Most are not SuperchargersTesla's Supercharger network is getting most of the attention because it is quite innovative (more powerful than anything else, powered by clean energy, free-to-use for Tesla owners), but the majority of the growth in Tesla's charging infrastructure is actually coming from what the company calls "destination charging". These chargers are quite a bit slower than Superchargers - in fact, they're like the home chargers that you can install in your garage - but they're a lot less expensive and you don't always need the extra speed, so they're perfect for certain "destinations" like hotels, restaurants, and stores. Anywhere you are likely to be parked for a while, or overnight, is a good candidate.
According to Plugshare, Tesla added 858 charging stations across the US from September 2014 to September 2015. As you can see in the graph below, most of the growth comes from destination charging, which accounted for for a bit over 83% of the company's total chargers at the time.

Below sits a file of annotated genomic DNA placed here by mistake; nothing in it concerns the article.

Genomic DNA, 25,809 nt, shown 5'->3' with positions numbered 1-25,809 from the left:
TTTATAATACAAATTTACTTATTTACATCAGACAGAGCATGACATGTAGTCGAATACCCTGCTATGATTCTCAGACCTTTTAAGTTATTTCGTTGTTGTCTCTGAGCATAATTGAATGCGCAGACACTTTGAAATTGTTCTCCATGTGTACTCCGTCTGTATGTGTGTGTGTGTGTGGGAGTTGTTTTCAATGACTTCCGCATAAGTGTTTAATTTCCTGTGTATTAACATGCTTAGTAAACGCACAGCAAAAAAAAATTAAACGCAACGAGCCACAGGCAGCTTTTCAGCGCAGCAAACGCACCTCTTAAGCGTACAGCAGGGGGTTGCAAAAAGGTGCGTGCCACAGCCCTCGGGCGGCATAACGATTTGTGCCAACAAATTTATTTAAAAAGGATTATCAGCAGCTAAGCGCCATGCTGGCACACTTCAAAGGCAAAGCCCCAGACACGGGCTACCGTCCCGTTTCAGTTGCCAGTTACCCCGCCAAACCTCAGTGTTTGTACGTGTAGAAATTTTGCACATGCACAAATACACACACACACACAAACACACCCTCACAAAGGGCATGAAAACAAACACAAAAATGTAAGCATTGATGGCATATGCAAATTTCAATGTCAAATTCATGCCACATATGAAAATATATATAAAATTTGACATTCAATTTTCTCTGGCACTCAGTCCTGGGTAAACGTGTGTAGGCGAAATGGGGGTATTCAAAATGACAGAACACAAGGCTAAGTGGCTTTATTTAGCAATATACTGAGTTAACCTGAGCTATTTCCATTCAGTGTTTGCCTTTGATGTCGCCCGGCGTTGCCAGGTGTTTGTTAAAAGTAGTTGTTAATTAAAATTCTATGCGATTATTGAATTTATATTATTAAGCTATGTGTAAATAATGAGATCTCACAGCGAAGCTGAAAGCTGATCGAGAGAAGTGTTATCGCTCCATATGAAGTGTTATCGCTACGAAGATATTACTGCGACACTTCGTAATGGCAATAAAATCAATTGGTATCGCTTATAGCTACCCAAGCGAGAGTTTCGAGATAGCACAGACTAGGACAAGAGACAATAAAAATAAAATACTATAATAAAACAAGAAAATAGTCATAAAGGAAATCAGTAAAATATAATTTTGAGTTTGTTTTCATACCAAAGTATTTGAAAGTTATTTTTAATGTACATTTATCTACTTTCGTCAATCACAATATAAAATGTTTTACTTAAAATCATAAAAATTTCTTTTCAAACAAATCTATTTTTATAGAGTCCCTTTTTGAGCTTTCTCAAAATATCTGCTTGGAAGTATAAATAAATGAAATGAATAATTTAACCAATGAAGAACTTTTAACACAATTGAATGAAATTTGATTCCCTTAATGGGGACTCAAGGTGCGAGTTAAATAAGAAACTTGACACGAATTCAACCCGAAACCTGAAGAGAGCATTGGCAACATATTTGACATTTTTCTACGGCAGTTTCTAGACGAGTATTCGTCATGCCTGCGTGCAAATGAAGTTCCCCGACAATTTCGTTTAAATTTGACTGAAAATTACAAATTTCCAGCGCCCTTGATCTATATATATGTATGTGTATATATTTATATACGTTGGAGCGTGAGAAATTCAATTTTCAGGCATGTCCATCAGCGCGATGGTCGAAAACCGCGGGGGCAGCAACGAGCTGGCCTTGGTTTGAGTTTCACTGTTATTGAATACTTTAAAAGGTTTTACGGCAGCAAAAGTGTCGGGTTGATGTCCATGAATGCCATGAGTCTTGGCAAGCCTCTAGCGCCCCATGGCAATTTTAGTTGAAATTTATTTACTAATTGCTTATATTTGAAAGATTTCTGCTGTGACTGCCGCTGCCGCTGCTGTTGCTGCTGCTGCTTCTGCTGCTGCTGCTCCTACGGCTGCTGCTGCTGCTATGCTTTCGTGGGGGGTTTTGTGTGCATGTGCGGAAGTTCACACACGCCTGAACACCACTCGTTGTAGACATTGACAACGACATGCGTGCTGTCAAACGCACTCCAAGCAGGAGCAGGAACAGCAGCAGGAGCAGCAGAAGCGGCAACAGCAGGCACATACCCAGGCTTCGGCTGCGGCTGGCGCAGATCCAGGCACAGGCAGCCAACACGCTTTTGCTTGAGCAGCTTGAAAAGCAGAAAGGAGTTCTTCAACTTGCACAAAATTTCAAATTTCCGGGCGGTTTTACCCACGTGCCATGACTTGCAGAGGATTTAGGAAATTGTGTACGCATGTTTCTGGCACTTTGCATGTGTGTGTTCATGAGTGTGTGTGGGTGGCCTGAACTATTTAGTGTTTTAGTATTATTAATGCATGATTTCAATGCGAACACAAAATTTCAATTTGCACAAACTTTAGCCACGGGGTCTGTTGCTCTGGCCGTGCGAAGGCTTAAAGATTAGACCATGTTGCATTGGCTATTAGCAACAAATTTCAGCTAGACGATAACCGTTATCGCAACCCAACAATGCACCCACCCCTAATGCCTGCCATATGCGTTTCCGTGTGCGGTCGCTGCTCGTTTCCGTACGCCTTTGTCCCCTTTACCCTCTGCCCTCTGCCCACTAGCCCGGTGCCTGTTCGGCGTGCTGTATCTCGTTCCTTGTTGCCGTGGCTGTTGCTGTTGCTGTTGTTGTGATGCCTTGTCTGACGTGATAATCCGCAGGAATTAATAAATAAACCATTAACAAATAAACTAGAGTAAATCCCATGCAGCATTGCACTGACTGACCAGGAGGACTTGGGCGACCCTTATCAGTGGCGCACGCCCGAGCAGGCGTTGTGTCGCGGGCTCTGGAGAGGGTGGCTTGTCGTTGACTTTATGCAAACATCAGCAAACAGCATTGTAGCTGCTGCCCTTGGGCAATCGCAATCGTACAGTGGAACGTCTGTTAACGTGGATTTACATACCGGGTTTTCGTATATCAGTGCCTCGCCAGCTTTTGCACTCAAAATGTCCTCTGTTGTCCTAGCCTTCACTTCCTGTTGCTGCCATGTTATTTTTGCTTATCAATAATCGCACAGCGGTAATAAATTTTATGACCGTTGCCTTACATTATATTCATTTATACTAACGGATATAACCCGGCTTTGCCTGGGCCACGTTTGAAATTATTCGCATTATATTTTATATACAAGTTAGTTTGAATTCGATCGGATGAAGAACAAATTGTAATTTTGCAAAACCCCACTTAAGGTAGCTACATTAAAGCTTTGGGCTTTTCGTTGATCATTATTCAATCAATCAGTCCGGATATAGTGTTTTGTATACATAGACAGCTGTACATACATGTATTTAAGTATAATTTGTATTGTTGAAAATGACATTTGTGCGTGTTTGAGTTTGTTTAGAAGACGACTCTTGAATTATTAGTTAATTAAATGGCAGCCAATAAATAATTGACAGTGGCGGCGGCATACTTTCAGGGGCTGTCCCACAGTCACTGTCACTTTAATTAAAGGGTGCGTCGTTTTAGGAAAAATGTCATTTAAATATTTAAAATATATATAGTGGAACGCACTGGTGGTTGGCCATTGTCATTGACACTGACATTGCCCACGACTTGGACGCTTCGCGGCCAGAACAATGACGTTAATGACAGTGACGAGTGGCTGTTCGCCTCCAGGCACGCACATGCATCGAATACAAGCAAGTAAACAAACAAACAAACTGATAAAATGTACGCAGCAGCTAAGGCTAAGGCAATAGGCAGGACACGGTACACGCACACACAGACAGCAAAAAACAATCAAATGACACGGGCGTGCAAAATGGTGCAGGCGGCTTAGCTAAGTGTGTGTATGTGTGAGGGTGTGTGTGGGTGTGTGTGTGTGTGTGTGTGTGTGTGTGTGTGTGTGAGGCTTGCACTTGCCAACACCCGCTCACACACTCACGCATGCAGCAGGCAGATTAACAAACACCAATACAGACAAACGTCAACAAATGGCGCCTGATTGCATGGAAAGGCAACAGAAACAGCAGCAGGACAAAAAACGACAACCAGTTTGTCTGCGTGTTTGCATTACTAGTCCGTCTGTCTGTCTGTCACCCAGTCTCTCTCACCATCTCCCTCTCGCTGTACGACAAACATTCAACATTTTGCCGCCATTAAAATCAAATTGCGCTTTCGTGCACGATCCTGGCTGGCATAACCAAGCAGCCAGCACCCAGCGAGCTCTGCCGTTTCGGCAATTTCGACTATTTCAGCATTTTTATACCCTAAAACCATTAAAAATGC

This level of growth might almost seem excessive considering that Tesla doesn't make that many cars in the grand scheme of things, but this is obviously advance work for when the more affordable Model 3 EV rolls out in a few years. The plan is to sell hundreds of thousands of them, so having a ubiquitous charging infrastructure already ready to go will be a tremendous advantage, especially since Tesla's infrastructure is (still) proprietary while Teslas can, sometimes with adapters, plug into other charging stations.
The map above shows the "destination chargers" across the US and Canada.
And this one shows the Superchargers. As you can see, Superchargers are along well defined 'corridors' to allow long-distance travel, while destination chargers tend to be more evenly spread out wherever there is population density.